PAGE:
Grey Shriketrush Click to enlarge image
Grey Shriketrush Image: unknown
creative commons

Fast Facts

  • Classification
    Species
    harmonica
    Genus
    Colluricincla
    Family
    Pachycephalidae
    Order
    Passeriformes
    Class
    Aves
  • Size Range
    22 cm to 25 cm

Grey Shrike-thrush pairs mate for life and maintain breeding territories of up to 10 hectares.

Identification

The Grey Shrike-thrush is a rather drab coloured bird, although the plumage varies throughout its extensive range. Birds are mostly grey in the east, with an olive-grey back, and pale grey-white cheeks and underparts. In the north, the plumage is predominantly brown, and western birds are grey with buff underparts. Adult males are browner on the mantle than the female and young birds have varying amounts of rufous on the cheeks and wings.

Habitat

The Grey Shrike-thrush is found in forests and woodlands. It is a common and familiar bird, although some decrease in numbers has been noted around human habitation, particularly in the west of its range.

Distribution

Grey Shrike-thrushes are found in all but the most arid regions of Australia and Tasmania, as well as on the larger offshore islands and in southern New Guinea.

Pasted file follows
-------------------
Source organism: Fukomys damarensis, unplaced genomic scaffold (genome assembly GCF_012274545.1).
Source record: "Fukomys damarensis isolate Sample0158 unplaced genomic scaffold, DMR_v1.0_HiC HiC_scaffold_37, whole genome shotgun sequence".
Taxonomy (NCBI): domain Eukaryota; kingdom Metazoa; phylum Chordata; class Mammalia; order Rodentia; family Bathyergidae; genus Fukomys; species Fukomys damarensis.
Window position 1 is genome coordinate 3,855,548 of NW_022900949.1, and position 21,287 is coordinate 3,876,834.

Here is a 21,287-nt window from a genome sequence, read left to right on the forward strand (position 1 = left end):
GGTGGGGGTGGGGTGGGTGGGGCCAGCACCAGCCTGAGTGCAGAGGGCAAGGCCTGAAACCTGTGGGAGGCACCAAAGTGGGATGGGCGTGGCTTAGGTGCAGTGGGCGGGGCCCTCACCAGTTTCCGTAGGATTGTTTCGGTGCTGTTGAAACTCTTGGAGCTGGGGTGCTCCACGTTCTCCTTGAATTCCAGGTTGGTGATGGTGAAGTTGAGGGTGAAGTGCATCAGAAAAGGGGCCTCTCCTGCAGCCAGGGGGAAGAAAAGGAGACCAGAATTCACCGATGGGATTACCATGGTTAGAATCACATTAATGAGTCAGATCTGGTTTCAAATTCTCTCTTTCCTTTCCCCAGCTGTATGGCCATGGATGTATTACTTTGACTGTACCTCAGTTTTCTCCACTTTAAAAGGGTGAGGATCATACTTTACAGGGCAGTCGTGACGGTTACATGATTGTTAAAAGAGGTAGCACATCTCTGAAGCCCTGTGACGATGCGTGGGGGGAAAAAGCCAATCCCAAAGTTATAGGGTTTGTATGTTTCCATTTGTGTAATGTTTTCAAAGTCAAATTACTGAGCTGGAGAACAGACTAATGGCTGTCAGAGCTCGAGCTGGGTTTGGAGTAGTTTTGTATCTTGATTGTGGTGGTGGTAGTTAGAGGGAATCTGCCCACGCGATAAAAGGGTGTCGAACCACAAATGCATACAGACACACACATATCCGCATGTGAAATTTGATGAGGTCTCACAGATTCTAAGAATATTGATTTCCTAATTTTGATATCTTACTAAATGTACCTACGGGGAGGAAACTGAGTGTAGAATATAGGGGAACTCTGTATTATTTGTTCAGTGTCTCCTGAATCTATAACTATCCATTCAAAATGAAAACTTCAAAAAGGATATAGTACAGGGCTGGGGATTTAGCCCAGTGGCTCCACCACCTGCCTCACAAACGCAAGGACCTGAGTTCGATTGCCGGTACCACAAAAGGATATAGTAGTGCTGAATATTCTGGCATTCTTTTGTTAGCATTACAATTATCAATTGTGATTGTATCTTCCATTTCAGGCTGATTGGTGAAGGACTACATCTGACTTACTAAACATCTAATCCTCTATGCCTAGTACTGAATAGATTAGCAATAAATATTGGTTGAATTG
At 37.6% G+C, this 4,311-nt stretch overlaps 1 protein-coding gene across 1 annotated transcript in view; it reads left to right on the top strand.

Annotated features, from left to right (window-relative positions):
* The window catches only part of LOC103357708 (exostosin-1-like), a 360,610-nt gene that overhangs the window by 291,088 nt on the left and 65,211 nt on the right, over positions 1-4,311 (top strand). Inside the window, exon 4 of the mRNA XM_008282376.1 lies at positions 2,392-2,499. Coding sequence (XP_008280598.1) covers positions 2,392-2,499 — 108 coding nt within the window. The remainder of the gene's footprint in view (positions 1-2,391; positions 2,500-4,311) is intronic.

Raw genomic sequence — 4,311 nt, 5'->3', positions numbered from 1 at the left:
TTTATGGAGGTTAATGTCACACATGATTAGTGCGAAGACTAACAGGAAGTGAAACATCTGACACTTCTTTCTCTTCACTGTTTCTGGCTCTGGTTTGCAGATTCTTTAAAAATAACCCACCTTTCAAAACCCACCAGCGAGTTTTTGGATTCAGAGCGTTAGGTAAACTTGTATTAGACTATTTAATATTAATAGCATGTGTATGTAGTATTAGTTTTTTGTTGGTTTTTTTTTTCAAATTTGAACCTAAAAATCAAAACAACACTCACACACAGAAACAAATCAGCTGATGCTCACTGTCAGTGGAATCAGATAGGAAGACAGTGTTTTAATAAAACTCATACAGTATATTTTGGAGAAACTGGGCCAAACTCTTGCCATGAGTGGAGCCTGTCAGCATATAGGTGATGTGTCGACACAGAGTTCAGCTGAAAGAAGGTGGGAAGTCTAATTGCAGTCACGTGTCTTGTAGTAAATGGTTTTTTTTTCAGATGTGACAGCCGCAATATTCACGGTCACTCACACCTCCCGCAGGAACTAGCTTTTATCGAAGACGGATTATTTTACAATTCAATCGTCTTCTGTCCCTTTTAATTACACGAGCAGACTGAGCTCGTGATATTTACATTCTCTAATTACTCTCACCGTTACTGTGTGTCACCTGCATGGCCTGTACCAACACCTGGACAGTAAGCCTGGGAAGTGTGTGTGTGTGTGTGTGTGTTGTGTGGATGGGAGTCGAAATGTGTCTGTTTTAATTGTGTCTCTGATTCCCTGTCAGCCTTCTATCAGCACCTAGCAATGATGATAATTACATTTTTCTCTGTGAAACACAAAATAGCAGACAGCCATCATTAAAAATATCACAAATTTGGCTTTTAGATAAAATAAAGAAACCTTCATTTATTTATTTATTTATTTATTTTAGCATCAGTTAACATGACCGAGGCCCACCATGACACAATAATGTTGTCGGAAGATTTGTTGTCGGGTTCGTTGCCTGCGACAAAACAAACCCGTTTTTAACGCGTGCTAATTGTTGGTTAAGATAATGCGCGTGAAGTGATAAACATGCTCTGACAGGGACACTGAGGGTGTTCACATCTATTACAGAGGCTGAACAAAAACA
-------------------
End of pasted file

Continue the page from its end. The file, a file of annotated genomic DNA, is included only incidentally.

Feeding and diet

The Grey Shrike-thrush searches for food on the ground, generally around fallen logs, and on the limbs and trunks of trees. It has a varied diet consisting of insects, spiders, small mammals, frogs and lizards, and birds' eggs and young, and some birds have been observed feeding on carrion. Fruits and seeds may also be eaten on occasion.

Communication

The Grey Shrike-thrush has a varied, rich and melodious voice. The call varies throughout its range and between individuals, but typical phrases include 'pip-pip-pip--pip-hoee', 'pur-pur-pur-kwee-yew', and a sharp 'yorrick'.

Breeding behaviours

Grey Shrike-thrush pairs generally remain together for life and inhabit the same areas throughout this time. Breeding territories of up to ten hectares are maintained. The nest is a cup-shaped structure of dried vegetation, and may be constructed in the same site year after year. Both birds share the nest-building and incubation duties, and both care for the young birds.

Economic impacts

Some decrease in Grey Shrike-thrush numbers has been noted around human habitation, particularly in the west of its range.